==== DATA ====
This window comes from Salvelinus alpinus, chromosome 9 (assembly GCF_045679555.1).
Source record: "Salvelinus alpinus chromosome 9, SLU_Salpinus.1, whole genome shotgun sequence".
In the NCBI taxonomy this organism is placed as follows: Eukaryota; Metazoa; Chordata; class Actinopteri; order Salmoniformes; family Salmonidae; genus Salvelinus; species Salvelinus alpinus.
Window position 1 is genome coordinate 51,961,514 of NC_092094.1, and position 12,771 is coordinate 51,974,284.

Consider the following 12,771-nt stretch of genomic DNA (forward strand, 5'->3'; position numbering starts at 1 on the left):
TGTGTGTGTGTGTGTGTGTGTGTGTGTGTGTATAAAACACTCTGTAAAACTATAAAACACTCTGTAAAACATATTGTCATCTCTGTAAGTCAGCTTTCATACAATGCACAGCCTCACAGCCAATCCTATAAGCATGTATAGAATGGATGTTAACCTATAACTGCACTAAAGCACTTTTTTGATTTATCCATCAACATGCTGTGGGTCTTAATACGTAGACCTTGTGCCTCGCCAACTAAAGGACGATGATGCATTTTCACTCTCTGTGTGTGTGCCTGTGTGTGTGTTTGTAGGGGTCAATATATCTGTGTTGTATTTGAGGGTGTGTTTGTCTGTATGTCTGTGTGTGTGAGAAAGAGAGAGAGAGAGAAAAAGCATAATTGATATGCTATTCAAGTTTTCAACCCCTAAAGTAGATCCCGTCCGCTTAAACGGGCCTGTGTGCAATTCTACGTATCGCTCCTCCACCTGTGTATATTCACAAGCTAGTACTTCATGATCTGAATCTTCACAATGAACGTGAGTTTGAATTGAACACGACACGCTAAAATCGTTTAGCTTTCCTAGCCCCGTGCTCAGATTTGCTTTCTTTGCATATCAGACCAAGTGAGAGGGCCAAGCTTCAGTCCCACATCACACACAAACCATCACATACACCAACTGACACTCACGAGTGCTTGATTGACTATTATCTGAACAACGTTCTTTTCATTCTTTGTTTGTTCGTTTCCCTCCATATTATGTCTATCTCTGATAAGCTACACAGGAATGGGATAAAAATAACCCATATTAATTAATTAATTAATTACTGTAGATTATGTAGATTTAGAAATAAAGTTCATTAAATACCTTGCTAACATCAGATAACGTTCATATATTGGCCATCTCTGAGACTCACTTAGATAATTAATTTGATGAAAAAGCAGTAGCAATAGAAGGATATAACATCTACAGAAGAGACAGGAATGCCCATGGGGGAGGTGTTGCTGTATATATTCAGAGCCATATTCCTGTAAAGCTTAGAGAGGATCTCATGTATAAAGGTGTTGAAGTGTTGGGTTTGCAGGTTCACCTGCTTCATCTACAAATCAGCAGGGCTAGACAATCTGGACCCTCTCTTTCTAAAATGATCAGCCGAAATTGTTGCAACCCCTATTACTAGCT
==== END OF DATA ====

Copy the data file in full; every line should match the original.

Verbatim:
This window comes from Salvelinus alpinus, chromosome 9 (assembly GCF_045679555.1).
Source record: "Salvelinus alpinus chromosome 9, SLU_Salpinus.1, whole genome shotgun sequence".
In the NCBI taxonomy this organism is placed as follows: Eukaryota; Metazoa; Chordata; class Actinopteri; order Salmoniformes; family Salmonidae; genus Salvelinus; species Salvelinus alpinus.
Window position 1 is genome coordinate 51,961,514 of NC_092094.1, and position 12,771 is coordinate 51,974,284.

Consider the following 12,771-nt stretch of genomic DNA (forward strand, 5'->3'; position numbering starts at 1 on the left):
TGTGTGTGTGTGTGTGTGTGTGTGTGTGTGTATAAAACACTCTGTAAAACTATAAAACACTCTGTAAAACATATTGTCATCTCTGTAAGTCAGCTTTCATACAATGCACAGCCTCACAGCCAATCCTATAAGCATGTATAGAATGGATGTTAACCTATAACTGCACTAAAGCACTTTTTTGATTTATCCATCAACATGCTGTGGGTCTTAATACGTAGACCTTGTGCCTCGCCAACTAAAGGACGATGATGCATTTTCACTCTCTGTGTGTGTGCCTGTGTGTGTGTTTGTAGGGGTCAATATATCTGTGTTGTATTTGAGGGTGTGTTTGTCTGTATGTCTGTGTGTGTGAGAAAGAGAGAGAGAGAGAAAAAGCATAATTGATATGCTATTCAAGTTTTCAACCCCTAAAGTAGATCCCGTCCGCTTAAACGGGCCTGTGTGCAATTCTACGTATCGCTCCTCCACCTGTGTATATTCACAAGCTAGTACTTCATGATCTGAATCTTCACAATGAACGTGAGTTTGAATTGAACACGACACGCTAAAATCGTTTAGCTTTCCTAGCCCCGTGCTCAGATTTGCTTTCTTTGCATATCAGACCAAGTGAGAGGGCCAAGCTTCAGTCCCACATCACACACAAACCATCACATACACCAACTGACACTCACGAGTGCTTGATTGACTATTATCTGAACAACGTTCTTTTCATTCTTTGTTTGTTCGTTTCCCTCCATATTATGTCTATCTCTGATAAGCTACACAGGAATGGGATAAAAATAACCCATATTAATTAATTAATTAATTACTGTAGATTATGTAGATTTAGAAATAAAGTTCATTAAATACCTTGCTAACATCAGATAACGTTCATATATTGGCCATCTCTGAGACTCACTTAGATAATTAATTTGATGAAAAAGCAGTAGCAATAGAAGGATATAACATCTACAGAAGAGACAGGAATGCCCATGGGGGAGGTGTTGCTGTATATATTCAGAGCCATATTCCTGTAAAGCTTAGAGAGGATCTCATGTATAAAGGTGTTGAAGTGTTGGGTTTGCAGGTTCACCTGCTTCATCTACAAATCAGCAGGGCTAGACAATCTGGACCCTCTCTTTCTAAAATGATCAGCCGAAATTGTTGCAACCCCTATTACTAGCT